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Developing Story Science Clashes with National Security

Robert Heiny

Research Scientist of Learning and Education
Flight Instructor
For the first time, the U.S. National Science Advisory Board for Biosecurity (NSAB8) has recommended that research done by two separate groups be redacted. They assert their research has dual use, one good, one bad. Here's NSABB's concern.

The avian influenza virus H5N1 is not easily transmitted from human to human. But a high mortality rate exists among those who have been infected with H5N1 viruses. This has raised fears of possible naturally occurring mutations that would increase transmissibility.

Researchers have examined how these mutations of transmissibility occur.

The NSABB found sufficient cause for concern over potential use of this research by terrorists looking to unleash, rather than prevent, a lethal influenza pandemic to warrant restrictions on access to critical technical details.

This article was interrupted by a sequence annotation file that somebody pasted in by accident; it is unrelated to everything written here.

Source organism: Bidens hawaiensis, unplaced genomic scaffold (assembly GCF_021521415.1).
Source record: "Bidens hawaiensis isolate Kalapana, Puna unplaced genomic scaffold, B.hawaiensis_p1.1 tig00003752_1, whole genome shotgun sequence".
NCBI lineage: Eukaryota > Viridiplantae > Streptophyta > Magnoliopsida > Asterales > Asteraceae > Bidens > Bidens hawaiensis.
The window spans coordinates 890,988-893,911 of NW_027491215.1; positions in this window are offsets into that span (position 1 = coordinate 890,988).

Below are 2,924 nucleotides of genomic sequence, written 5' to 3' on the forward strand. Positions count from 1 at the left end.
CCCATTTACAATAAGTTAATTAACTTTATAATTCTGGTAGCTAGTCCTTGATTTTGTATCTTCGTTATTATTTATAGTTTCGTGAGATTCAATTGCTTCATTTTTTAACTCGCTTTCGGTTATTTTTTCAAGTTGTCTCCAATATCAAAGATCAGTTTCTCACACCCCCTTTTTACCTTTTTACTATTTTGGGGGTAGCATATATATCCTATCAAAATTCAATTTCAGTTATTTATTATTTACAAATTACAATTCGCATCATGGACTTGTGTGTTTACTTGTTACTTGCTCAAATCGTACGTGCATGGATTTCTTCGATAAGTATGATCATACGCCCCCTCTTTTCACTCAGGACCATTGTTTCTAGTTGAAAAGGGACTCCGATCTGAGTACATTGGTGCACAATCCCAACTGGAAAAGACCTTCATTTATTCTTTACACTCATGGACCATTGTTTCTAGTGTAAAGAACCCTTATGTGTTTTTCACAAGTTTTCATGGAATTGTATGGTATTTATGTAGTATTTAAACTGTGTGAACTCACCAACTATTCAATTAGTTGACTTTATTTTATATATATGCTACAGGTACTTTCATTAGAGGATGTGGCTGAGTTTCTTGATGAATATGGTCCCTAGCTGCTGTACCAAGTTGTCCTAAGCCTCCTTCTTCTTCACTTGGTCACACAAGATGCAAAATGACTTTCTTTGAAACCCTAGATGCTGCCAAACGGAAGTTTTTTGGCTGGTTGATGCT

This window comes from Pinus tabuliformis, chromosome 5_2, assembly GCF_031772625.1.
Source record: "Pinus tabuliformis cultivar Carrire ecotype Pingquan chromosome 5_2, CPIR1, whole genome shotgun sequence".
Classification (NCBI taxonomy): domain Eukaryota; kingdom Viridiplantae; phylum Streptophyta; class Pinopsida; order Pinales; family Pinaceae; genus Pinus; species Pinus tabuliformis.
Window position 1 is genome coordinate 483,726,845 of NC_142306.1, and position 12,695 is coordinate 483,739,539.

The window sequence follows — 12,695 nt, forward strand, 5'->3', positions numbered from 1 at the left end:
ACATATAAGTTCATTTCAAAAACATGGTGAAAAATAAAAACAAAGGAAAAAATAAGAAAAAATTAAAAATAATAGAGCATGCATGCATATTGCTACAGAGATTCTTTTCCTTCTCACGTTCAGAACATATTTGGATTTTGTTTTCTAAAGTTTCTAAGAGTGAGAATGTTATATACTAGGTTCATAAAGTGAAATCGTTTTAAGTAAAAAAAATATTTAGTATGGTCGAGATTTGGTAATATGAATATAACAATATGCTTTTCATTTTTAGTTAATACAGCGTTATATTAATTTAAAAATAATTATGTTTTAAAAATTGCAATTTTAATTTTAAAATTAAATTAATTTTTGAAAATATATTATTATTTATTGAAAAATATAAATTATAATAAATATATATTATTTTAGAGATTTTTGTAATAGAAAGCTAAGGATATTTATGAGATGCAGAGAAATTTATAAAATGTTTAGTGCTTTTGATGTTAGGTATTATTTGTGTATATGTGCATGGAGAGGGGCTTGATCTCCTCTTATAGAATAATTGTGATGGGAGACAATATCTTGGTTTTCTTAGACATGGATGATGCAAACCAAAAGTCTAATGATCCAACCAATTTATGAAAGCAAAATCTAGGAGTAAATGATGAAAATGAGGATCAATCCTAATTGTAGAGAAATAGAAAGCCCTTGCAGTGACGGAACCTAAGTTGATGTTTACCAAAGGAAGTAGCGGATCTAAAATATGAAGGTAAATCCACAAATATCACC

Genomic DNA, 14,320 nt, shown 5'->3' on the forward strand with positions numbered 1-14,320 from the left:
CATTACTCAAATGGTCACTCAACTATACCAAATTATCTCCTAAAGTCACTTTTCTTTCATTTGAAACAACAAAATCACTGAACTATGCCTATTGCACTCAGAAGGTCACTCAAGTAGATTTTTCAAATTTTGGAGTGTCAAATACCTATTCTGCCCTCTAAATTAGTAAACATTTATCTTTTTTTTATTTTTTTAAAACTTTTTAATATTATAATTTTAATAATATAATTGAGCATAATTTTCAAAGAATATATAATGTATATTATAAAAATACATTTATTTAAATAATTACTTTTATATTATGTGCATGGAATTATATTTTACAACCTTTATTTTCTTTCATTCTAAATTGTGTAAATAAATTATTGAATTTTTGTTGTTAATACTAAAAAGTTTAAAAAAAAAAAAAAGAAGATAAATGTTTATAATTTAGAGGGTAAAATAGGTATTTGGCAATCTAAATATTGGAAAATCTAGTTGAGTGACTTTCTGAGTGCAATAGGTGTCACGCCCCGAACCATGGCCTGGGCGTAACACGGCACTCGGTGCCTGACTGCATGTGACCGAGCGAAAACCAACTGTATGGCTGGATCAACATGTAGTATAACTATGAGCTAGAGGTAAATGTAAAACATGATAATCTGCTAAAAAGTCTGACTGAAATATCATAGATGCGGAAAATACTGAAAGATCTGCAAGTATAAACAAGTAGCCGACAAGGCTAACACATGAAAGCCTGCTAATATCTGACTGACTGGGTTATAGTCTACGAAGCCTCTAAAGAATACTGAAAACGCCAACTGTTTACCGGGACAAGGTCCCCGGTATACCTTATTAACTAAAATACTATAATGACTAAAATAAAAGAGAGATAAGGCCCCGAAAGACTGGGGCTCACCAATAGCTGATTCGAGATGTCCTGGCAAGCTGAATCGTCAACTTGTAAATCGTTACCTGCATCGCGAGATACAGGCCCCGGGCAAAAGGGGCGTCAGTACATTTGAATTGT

This unprecedented caution has unleashed debate over the proper balance of global security, public health, and the integrity of science.

So I ask, "What research does not have dual use, depending on the motivation of the researchers and users of that research?"

At this point, the funding of research into the trainsmission of the avian influenza virus ultimately rests with the President of the United States. Is that appropriate?

What do you think is the proper role of government in science? Should government funding have strings that allow stopping any aspect of something it funded? If so, who in government should have that authority and with what power?